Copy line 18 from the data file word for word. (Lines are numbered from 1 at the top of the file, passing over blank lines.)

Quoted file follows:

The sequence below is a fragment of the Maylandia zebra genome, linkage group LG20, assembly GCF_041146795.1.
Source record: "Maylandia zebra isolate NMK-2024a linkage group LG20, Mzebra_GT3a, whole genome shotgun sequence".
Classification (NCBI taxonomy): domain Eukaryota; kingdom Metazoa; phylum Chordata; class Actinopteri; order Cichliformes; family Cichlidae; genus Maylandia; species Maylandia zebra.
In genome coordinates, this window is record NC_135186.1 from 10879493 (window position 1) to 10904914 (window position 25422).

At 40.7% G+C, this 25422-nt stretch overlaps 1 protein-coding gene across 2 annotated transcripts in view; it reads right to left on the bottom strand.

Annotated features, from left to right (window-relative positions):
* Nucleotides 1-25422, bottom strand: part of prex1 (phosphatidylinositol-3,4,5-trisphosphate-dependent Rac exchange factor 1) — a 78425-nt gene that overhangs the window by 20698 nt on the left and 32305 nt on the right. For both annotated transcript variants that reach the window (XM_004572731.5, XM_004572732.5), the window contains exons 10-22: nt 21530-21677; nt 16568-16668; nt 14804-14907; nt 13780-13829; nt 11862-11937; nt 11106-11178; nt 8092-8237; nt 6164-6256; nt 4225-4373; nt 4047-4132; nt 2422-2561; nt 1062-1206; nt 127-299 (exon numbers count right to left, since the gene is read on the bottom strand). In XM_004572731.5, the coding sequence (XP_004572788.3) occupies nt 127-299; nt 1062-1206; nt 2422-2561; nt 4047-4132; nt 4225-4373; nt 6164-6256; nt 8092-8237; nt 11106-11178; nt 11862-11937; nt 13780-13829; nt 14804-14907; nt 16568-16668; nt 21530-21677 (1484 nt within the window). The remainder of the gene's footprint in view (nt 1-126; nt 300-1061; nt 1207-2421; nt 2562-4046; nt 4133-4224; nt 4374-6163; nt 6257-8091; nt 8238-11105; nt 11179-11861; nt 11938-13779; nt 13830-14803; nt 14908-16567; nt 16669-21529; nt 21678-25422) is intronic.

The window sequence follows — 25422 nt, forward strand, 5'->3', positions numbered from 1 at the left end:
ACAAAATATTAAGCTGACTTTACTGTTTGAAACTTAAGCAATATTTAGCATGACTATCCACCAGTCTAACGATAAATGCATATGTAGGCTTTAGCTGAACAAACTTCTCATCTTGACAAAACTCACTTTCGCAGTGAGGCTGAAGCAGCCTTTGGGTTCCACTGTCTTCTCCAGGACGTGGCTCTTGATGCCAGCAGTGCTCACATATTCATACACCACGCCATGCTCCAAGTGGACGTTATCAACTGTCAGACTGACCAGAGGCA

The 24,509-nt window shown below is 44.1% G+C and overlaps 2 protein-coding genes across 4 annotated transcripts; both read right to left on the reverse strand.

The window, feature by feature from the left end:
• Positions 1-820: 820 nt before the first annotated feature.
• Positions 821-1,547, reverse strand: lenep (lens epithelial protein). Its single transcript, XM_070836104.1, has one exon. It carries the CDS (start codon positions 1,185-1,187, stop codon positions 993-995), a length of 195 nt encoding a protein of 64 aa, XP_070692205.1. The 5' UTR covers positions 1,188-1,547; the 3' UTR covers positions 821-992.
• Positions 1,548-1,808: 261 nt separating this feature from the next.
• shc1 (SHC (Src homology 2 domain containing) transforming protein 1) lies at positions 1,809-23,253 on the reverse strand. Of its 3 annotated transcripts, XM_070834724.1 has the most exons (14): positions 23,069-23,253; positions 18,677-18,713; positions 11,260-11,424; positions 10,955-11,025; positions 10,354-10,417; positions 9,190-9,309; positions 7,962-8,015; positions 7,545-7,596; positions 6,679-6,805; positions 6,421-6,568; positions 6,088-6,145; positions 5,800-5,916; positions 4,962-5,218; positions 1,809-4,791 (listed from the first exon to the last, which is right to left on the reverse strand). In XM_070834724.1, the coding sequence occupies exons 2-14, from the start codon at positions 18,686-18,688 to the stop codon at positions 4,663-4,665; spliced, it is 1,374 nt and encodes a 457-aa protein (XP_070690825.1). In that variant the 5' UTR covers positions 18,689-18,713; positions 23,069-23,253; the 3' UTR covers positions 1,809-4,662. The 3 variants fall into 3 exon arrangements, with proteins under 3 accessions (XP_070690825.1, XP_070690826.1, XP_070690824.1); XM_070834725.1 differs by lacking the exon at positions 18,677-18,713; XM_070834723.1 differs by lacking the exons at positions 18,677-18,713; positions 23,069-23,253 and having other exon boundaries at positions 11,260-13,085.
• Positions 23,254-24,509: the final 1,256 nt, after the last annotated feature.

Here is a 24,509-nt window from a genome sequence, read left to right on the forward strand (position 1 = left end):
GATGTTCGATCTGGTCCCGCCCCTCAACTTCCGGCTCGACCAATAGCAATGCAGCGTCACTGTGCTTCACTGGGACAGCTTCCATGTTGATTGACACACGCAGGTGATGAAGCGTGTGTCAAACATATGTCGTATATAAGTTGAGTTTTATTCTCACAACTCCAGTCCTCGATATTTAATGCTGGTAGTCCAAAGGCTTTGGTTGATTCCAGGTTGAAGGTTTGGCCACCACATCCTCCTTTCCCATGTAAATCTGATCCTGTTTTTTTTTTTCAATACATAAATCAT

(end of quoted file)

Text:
GATGTTCGATCTGGTCCCGCCCCTCAACTTCCGGCTCGACCAATAGCAATGCAGCGTCACTGTGCTTCACTGGGACAGCTTCCATGTTGATTGACACACGCAGGTGATGAAGCGTGTGTCAAACATATGTCGTATATAAGTTGAGTTTTATTCTCACAACTCCAGTCCTCGATATTTAATGCTGGTAGTCCAAAGGCTTTGGTTGATTCCAGGTTGAAGGTTTGGCCACCACATCCTCCTTTCCCATGTAAATCTGATCCTGTTTTTTTTTTTCAATACATAAATCAT